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Mugwort: a medicinal (and magical) weed

5 min read

Tall and robust with dark green lobes for leaves, mugwort, or Artemisia Vulgaris, is a weed that has many wonderful virtues. This perennial plant grows basically anywhere, along roadsides, railroads, and riverbanks to waste places and fields. It is so common that many of us will walk by it without giving it a glance.
However, it has long been used in medicine, around the house, and even by those who believe in magic!

Mugwort is highly versatile and easy to grow herb that is found fairly regularly in many modern magical practices, including incense, smudging, or in spellwork.
Also known as a psychic/lunar herb, is said to enhance divination and psychic dreaming, and It is purported to have protective properties.
The botanical name “Artemisia Vulgaris” honors the Greek goddess, Artemis. Like its namesake, the plant is associated with the moon, cycles, women’s health, and childbirth.
In fact, it has been used to help women through all the stages of their lives, from regulating the menstrual cycle and easing its symptoms, to facilitating childbirth and helping to make menopause more bearable. However, this plant stimulates the uterus and menses, and pregnant women should never use this plant, as it can cause miscarriage or premature labor.

This weed has a high magnesium content, which is very nourishing. With the presence of the active component, borneol, mugwort is excellent for alleviating muscle aches and pains.
It is used also in traditional Chinese medicine as moxa. The aged, dried herb is lit and used above the surface of the skin to create gentle warmth that helps improve circulation and increase blood and lymph flow to areas of the body, reducing pain and inflammation.

In Asia, mugwort flavors tea and rice dishes while, in western cultures, it is often used as a culinary herb for poultry and pork. Before the rise of hops in the beer-making process, mugwort was added to flavor the ale.
The herb stimulates gastric juice and bile secretion, promoting digestion, especially after eating fatty foods. The plant also eases gas and bloating, improves the absorption of nutrients, and strengthens the entire digestive system.

In the garden, mugwort has been historically used in a powdered form to repel moths. Some natural gardeners also use it by laying branches between rows of onions and carrots to discourage the insect and other pests.

Mugwort grows around the world, and so many cultures have different uses for it.
The Aztecs considered mugwort a sacred plant and used it for incense. In witchcraft traditions, it has long been used to induce lucid dreaming, for astral projection, and to enhance psychic powers. When placed in a pouch under a pillow, the dried flowering tops of the plant are said to promote vivid dreams. Native Americans also burned mugwort to purify the spiritual and physical environment around them. In ancient China, Japan, and Europe, people would use the weed to ward off evil spirits.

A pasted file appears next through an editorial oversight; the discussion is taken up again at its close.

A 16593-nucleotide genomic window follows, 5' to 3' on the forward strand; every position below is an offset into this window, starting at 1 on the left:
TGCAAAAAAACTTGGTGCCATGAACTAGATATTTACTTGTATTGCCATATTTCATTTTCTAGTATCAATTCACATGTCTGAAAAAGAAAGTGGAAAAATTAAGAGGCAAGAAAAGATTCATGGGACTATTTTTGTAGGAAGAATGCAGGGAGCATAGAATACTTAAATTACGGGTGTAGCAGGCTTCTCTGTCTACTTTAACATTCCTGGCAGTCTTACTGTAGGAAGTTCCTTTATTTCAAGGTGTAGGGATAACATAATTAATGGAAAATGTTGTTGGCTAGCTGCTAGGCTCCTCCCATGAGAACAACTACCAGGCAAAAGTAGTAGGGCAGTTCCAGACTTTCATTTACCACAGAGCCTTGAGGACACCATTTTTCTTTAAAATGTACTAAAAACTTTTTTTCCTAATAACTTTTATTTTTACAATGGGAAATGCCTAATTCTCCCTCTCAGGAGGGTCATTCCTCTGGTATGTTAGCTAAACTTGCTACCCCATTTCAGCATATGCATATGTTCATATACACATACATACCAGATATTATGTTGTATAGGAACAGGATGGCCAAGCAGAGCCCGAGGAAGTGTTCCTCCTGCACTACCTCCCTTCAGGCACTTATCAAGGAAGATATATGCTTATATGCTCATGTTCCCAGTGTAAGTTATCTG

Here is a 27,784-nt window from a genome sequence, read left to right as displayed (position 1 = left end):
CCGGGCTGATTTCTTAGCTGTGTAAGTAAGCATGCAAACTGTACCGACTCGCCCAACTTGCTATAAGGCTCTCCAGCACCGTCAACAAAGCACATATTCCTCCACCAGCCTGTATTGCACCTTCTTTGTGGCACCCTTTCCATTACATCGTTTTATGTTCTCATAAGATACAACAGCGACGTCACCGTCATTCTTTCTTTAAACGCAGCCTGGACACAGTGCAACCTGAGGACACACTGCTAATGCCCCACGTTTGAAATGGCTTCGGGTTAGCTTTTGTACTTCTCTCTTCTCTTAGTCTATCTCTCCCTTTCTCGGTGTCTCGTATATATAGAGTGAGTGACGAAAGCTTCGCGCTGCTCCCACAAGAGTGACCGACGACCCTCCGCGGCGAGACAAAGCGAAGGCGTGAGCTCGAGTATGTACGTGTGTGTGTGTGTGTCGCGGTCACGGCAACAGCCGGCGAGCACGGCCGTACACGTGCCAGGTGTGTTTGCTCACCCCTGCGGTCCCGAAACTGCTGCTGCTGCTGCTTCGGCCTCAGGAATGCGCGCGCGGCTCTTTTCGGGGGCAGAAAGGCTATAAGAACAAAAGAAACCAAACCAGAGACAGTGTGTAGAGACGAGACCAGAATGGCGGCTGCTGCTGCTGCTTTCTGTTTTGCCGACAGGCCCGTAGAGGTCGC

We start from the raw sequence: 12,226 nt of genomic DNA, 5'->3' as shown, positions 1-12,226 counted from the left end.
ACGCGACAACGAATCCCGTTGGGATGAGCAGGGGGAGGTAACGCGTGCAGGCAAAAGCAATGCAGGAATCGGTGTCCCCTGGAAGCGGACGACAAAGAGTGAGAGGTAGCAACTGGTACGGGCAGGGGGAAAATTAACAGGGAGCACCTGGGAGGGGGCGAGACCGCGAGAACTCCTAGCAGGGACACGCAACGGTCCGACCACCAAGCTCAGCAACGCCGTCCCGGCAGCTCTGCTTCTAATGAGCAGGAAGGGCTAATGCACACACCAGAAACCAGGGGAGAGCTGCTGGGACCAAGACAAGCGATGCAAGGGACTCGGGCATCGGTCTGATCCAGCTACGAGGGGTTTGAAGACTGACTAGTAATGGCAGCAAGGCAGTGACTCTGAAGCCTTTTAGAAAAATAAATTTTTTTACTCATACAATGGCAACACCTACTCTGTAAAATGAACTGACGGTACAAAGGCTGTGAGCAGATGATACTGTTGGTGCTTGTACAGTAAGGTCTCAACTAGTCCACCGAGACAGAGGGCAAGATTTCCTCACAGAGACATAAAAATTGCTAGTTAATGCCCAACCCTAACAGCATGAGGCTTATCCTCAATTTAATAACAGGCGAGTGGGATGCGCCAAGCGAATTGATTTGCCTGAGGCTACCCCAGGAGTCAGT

In the Middle Ages, the plant was known as Cingulum Sancti Johannis, as it is believed that John the Baptist wore a girdle of it in the wilderness, and there were many superstitions connected with it.
For example, it was believed to preserve the wayfarer from fatigue, sunstroke, wild beasts and evil spirits generally. In fact, a crown made from its sprays was worn on St. John’s Eve to gain security from evil possession.
Moreover in some countries, including Holland and Germany, mugwort is called by colloquial name of St. John’s Plant, and It earned this folkloric title because it was believed that if you waited until St. John’s Eve to gather your mugwort, it would provide you with an extra protection against illness or bad luck.
In European folklore, Mugwort shields against injury, fatigue, and poisons, while Romans would put this herb on their shoes to ward off fatigue on long journeys.

Mugwort was used also in Anglo-Saxon Britain to cure people who had fallen victim to so-called “elf shot”, which seems to be a catch-all term used for people who had become sick, their illness being blamed upon the invisible arrows of the Fae. Thus mugwort was used to cast out demonic possession, by heating a large stone in the fireplace, then sprinkling it with mugwort, and adding water to create a steam for the patient to inhale.

A tradition of shamanism rooted in northern European practices refers to mugwort as one of nine sacred herbs.
This is the plant of Midgard, burned at the start of a ritual. One starts and ends with Mugwort, as one starts and ends with Midgard, and Its shamanic purpose is purification.
Native American tribes used mugwort leaves to rub on one’s body as protection from ghosts. The leaves could also be worn as a necklace.

Mugwort can be burned as incense or even smoked, blend with other herbs such as sage, mullein, and motherwort.
In modern magic, its main use is for psychic visions and prophetic dreams. This herb does have psychoactive properties that induce lucid dreaming and astral traveling, and It is also said to help confront difficult truths.
Other ways to use mugwort include baths or incense in rituals focusing on treating depression while, if you place it under your pillow, you can prevent astral attacks, or to ward off psychic attacks from those who would do you harm.
Plant mugwort in your garden to attract the Fae, or create a magic broom with it woven into it, and use it to sweep negative energies from your home!

Images from web – Google Research

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